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The undulating spines of a row of books, the papery smell of unturned pages, the velvety feel of a new book cover. For even a casual reader, a bookstore is an alluring place. For a bibliophile, it is something close to magic.

Perhaps 10 years ago, the small local book shop seemed an endangered species, with big box stores, online retailers, and e-books threatening to take over. Independent booksellers proved resilient, however, and today, sales are growing: At the end of 2017, sales in independent bookstores were up 2.6 percent compared to the previous year, while sales in the book industry as a whole were down 3.7 percent.

“It definitely feels like there’s a bit of a comeback,” says Arwen Severance, owner of The Bookstore of Gloucester.

Book lovers of the North Shore are lucky to have an array of these independent retailers to accommodate their literary desires. We’ve rounded up three of our favorites.

The Book Shop of Beverly Farms

At first glance, the big yellow house with its beautiful flower gardens might look like a private home. Inside, however, readers will find one of the North Shore’s oldest bookstores; the shop turned 50 this year.

The two-story shop lets visitors wander from room to book-filled room. Children’s books occupy their own cozy room at the top of a winding staircase. Because the space is small, owners Pam Price and Lee Brown focus on quality over volume, carefully choosing the best books in each category.

The owners take pride in hosting events that feature authors with local ties, including Anna Solomon, Lily King, and, before his death, John Updike. The overall goal is to create a place for the community, Price says.

“We have a dedicated customer base that values having a neighborhood bookstore,” she says. “Many people still seem to prefer holding a real book in their hands.”

Recommended reading:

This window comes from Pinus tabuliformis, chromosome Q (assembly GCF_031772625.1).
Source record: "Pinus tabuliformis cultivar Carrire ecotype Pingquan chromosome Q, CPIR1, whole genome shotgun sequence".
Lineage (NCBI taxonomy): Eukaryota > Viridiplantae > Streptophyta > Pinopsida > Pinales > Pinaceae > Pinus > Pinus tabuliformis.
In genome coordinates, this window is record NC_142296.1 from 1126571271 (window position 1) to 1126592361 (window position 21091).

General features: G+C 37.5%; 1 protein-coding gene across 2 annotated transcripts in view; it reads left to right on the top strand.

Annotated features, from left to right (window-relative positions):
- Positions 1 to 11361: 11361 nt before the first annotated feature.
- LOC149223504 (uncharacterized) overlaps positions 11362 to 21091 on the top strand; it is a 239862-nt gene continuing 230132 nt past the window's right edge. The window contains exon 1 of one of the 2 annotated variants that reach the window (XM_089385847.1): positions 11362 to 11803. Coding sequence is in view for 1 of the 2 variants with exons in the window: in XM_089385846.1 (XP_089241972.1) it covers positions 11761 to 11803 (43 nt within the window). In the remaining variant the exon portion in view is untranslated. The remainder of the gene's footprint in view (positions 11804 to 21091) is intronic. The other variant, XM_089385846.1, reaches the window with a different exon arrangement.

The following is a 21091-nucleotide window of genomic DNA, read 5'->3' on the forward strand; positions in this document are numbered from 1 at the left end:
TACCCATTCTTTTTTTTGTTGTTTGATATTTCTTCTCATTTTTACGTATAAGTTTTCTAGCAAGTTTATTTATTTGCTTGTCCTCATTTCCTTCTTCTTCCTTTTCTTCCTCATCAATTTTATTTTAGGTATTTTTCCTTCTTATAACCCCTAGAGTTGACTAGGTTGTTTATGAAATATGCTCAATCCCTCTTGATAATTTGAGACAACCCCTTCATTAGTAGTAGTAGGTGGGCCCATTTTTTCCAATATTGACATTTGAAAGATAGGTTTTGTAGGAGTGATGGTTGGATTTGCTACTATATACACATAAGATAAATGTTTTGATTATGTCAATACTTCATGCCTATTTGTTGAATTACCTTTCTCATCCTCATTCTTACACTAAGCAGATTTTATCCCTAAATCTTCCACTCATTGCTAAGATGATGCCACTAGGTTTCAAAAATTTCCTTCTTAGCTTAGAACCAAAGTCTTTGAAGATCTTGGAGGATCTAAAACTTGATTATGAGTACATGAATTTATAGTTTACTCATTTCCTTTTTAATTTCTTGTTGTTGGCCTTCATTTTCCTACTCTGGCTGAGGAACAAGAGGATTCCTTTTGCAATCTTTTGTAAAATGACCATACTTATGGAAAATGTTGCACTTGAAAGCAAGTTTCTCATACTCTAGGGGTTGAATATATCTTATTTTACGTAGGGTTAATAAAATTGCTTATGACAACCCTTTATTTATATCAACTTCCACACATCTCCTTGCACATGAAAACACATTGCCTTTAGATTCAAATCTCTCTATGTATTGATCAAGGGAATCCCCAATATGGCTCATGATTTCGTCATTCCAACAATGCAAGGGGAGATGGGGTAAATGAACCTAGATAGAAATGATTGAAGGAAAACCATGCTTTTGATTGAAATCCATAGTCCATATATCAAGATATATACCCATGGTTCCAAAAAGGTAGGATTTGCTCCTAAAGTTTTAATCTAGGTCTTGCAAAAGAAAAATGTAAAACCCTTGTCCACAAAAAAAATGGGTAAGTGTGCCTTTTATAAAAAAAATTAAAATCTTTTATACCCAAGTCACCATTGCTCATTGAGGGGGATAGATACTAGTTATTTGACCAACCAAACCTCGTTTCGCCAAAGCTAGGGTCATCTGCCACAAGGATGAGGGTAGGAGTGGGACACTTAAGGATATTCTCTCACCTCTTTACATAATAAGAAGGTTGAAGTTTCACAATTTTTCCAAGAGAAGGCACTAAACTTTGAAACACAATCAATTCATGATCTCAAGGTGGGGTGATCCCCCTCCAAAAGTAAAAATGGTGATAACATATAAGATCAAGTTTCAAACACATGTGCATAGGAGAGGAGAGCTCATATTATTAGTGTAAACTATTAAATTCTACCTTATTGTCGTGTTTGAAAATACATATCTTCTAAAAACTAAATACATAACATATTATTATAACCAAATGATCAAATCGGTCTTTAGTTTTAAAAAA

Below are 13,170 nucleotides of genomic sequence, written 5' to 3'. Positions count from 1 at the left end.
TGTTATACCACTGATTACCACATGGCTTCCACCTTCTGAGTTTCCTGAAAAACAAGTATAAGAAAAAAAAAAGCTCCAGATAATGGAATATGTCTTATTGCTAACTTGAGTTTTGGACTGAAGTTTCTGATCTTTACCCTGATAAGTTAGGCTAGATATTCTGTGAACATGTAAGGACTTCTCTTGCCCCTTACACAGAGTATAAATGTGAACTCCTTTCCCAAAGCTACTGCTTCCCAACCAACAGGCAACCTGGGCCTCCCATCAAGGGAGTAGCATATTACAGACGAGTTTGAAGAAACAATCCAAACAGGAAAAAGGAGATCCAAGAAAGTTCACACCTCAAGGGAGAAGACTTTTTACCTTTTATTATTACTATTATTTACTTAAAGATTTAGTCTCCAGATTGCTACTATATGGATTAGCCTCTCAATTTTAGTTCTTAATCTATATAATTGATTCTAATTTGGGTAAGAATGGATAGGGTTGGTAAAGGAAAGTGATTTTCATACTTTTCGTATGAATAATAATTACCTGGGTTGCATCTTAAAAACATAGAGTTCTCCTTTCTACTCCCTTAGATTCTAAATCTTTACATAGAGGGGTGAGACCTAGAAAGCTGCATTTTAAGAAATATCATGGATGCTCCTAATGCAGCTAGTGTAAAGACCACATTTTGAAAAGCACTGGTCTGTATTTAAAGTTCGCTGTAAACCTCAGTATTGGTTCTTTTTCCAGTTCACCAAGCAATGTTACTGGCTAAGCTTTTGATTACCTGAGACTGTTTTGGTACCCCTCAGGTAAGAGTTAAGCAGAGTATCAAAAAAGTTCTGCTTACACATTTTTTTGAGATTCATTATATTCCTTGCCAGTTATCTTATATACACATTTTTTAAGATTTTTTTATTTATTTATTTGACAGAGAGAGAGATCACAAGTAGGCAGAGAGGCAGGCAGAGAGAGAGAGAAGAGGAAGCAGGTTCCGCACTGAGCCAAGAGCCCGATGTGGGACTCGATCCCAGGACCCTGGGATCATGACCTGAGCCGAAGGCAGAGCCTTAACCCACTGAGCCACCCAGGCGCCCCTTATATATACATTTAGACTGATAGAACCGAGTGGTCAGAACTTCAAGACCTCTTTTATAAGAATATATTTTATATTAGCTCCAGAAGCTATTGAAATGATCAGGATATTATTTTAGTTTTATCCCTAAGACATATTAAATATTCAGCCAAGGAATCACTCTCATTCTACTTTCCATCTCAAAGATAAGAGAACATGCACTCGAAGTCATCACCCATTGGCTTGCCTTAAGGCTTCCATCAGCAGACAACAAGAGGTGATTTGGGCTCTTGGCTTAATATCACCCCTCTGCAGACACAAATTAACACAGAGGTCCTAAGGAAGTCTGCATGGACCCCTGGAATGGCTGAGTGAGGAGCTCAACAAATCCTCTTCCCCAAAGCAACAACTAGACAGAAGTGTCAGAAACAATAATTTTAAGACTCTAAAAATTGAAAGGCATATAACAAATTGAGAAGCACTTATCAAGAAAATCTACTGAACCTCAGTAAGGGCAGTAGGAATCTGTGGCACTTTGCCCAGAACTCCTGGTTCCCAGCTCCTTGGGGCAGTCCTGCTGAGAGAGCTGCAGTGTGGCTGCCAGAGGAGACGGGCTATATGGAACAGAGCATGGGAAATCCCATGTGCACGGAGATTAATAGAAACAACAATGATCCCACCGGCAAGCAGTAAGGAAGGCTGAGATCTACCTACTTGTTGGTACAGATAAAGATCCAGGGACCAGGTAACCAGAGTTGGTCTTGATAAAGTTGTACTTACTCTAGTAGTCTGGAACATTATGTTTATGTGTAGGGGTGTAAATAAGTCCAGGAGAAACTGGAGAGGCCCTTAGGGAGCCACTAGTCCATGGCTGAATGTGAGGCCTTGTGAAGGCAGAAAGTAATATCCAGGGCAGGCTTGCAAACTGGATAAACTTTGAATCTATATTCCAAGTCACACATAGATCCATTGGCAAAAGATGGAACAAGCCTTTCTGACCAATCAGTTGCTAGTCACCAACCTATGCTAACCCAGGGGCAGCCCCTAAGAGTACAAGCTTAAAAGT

The Little Paris Bookshop, by Nina George
Sticky Fingers: The Life and Times of Jann Wenner and Rolling Stone Magazine, by Joe Hagan
Some Writer! The Story of E.B. White, by Melissa Sweet

40 West St., Beverly, 978-927-2122,

The Bookstore of Gloucester

The Bookstore of Gloucester, operating out of a small storefront in the city’s quaint, bustling downtown since 1975, has become something of a local tradition.

“People come in here and remember coming back when they were kids—there’s a lot of community love for the store,” says owner Arwen Severance, who bought the store in May, after working there for 17 years.

The shop carries a wide range of titles, and Severance tries to mix older selections by notable authors in with the latest bestsellers. A section featuring nautical history draws on the city’s long maritime history.

The children’s section is particularly strong, perhaps, in part, because Severance taught kindergarten and first grade before becoming a bookseller. A new mural depicting book-loving mermaids and seagulls anchors the space and provides a whimsical setting for children’s story hour.

Recommended reading:
One Thousand White Women: The Journals of May Dodd, by Jim Fergus
The Why of Things, by Elizabeth Winthrop
The Great Alone, by Kristin Hannah

61 Main St., Gloucester, 978-281-1548,

Wicked Good Books

Denise Kent had always dreamed of owning a bookstore. Then, the last mainstream book shop in Salem closed and Kent decided it was time to pursue her goal. Thus, four years ago, Wicked Good Books was born with the mission of ensuring Salem always has a local bookstore.

The shop occupies a 900-square-foot space in a historic brick building. Despite its small size, the store packs in popular and notable new books, a range of used volumes, and some literary apparel and gifts for book nerds.

Kent, who has a background in history, has taken care to stock books on local history that look beyond the witch trials for which Salem is known and instead investigate the culture, architecture, and maritime lore of the city. “We try to tell a broader story, a deeper story of Salem,” she says.

Recommended reading:
Station Eleven, by Emily St. John Mandel
Bad Feminist, by Roxane Gay
Death of an Empire: The Rise and Murderous Fall of Salem, America’s Richest City, by Robert Booth

215 Essex St., Salem, 978-594-1938,